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DOJ’s Antitrust Division Charges Seris Security and Three Executives, and Announces Plea Agreement with G4S Secure Solutions in Bid-Rigging Conspiracy Involving Overseas Security Services

The Justice Department’s Antitrust Division returned a criminal indictment against Seris Security and three executives, Danny Vandormael, CEO of Seris, Peter Verpoort, Director for Security at Seris, and Jean Paul Van Avermaet, CEO of G4S Secure Solutions, for participating in the bid-rigging conspiracy for U.S. and NATO security contracts.  All of the defendants are Belgian nationals.

In a separate action, G4S Secure Solutions entered into a plea agreement and agreed to plead guilty to the bid-rigging conspiracy and pay a $15 million fine.  G4S is cooperating with the ongoing prosecution. 

The Antitrust Division’s announcement was its first international prosecution by DOJ’s Procurement Collusion Strike Force since its inception in November 2019. The Justice Department has identified bid-rigging among government contractors as a prosecution priority. 

DOJ reiterated that the recent indictment demonstrates that its Procurement Collusion Task Force “is committed to safeguarding public procurement at home and abroad from collusion that cheats American taxpayers out of the benefits of competition for critical goods and services,” acting Assistant U.S. Attorney General Richard Powers said in a statement.

The bid-rigging scheme occurred between Spring 2019 and Summer 2020 and involved contracts for a multi-million-dollar U.S. Department of Defense deal for security at DOD bases in Belgium, as well as NATO contracts that are partially funded by the U.S.  The security services include individual guards protecting physical buildings, mobile monitoring of certain locations, and electronic surveillance of defined areas.  Individual customers include the Department of Defense, seeking security services issued tenders and invited firms  to bid on the contracts.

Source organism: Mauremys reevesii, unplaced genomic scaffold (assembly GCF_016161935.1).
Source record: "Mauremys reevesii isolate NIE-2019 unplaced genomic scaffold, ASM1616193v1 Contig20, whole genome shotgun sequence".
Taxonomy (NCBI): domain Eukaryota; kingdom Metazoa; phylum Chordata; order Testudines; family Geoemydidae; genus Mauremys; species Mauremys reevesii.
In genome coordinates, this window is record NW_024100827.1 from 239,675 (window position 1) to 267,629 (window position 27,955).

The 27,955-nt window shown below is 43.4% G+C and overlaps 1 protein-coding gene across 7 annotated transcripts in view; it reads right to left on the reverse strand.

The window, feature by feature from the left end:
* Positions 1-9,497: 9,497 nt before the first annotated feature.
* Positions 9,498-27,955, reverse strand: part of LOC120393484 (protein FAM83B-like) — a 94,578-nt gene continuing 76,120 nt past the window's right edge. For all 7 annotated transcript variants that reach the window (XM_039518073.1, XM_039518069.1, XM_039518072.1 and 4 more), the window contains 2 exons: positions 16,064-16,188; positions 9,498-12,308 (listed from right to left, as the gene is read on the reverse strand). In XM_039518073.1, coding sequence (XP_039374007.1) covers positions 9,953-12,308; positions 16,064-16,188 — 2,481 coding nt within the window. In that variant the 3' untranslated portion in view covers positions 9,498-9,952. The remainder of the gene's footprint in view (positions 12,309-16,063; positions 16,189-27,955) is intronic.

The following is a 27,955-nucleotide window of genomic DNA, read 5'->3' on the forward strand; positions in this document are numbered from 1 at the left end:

Seris, G4S and other co-conspirators decided among themselves which contractor would win a particular bid and which companies would sit out the bidding tender.  The co-conspirators also agreed to submit inflated prices in some tenders to ensure that they were not selected for the specific contract.

The Indictment outlines meetings among the competitors, to allocate customers, rig bids and fix prices, including a September 17, 2019 breakfast meeting at a hotel in Belgium.

In addition, the conspirators used email communications to coordinate meetings and agreements, including a December 16, 2019 email to each member of the conspiracy suggesting that each of them prepare a list fo contracts “that are important in 2020” for discussion at a meeting on December 20, 2019.

As another example, the indictment outlined that during March 2020, Vandormael sent a series of encrypted messages to another co-conspirator where Vandormael sought confirmation from the co-conspirator that his/her company would bid at an artificially high price suggested Vandormael for a particular contract tender.

G4S and another company are cooperating with the investigation.  The original company that is cooperating has not been identified and probably earned leniency under the Antitrust Division Leniency Policy. 

G4S, as the second cooperating company, had to pay a fine of $15 million but earned a 30 percent discount from the fine amount because of its timely and full cooperation.  G4S is also cooperating with Belgian authorities in a parallel investigation.

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